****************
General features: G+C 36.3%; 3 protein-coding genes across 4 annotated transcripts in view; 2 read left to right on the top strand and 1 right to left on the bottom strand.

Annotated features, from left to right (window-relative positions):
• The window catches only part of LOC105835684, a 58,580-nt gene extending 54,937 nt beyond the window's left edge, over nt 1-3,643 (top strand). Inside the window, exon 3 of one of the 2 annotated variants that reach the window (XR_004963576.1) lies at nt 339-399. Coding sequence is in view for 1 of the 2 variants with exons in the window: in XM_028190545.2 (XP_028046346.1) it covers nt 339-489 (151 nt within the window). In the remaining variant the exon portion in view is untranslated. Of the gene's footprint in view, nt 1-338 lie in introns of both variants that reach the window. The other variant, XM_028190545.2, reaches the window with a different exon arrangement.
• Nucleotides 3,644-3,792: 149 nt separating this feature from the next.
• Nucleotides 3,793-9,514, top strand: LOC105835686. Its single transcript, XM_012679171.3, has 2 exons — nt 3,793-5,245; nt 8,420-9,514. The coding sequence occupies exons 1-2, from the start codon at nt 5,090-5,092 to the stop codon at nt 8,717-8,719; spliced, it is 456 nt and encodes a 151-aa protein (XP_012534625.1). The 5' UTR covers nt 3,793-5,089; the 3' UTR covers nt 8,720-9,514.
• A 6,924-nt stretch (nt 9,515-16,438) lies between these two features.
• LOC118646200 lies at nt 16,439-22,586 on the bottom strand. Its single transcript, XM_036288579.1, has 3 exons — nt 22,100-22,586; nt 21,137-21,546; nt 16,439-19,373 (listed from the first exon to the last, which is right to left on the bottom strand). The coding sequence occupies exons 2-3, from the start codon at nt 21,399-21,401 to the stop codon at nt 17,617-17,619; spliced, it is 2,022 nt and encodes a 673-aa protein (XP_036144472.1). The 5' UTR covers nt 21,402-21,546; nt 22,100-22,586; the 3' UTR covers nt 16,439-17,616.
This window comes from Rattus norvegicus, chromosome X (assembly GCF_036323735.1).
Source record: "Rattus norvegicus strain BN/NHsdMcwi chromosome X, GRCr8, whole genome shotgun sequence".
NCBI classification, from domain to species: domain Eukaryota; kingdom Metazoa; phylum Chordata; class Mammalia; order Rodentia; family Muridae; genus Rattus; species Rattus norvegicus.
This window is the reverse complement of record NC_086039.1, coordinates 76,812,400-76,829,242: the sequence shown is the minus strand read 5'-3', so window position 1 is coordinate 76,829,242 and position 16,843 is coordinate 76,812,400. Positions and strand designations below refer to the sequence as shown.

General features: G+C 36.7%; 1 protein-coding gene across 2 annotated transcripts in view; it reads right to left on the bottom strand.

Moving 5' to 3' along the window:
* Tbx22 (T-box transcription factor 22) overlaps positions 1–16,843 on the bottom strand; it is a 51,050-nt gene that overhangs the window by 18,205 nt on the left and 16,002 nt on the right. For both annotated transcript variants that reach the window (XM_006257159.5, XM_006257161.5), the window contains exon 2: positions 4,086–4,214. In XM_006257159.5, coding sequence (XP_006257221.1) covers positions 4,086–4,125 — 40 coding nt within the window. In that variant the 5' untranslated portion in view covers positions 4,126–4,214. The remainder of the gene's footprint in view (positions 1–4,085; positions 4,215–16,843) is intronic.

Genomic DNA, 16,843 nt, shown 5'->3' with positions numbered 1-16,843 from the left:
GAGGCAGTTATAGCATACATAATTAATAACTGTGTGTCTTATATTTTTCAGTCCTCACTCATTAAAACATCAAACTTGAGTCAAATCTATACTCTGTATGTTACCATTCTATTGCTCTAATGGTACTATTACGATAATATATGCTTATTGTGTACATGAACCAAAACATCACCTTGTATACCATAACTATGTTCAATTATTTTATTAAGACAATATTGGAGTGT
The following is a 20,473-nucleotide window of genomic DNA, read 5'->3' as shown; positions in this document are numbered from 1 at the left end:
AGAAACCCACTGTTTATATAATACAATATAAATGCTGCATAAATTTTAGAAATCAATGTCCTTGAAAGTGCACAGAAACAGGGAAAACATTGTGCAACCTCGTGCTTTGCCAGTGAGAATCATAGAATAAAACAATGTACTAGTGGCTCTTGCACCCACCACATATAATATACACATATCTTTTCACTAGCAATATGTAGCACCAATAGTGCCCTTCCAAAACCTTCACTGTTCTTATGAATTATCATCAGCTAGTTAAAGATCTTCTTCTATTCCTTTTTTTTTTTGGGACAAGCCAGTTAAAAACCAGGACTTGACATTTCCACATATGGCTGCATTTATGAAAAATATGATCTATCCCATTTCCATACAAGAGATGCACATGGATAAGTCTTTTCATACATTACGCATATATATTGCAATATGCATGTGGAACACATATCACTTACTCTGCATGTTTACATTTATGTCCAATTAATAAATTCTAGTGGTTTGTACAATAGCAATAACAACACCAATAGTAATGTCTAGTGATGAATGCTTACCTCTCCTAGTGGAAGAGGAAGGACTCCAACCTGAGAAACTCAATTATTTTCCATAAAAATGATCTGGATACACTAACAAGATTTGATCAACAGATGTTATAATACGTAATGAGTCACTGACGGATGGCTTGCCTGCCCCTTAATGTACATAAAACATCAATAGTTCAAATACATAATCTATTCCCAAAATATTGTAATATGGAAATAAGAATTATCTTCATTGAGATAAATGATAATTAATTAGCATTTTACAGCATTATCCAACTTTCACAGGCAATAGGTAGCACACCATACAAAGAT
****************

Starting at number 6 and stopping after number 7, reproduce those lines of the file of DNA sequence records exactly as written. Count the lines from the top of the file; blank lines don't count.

• A 6,924-nt stretch (nt 9,515-16,438) lies between these two features.
• LOC118646200 lies at nt 16,439-22,586 on the bottom strand. Its single transcript, XM_036288579.1, has 3 exons — nt 22,100-22,586; nt 21,137-21,546; nt 16,439-19,373 (listed from the first exon to the last, which is right to left on the bottom strand). The coding sequence occupies exons 2-3, from the start codon at nt 21,399-21,401 to the stop codon at nt 17,617-17,619; spliced, it is 2,022 nt and encodes a 673-aa protein (XP_036144472.1). The 5' UTR covers nt 21,402-21,546; nt 22,100-22,586; the 3' UTR covers nt 16,439-17,616.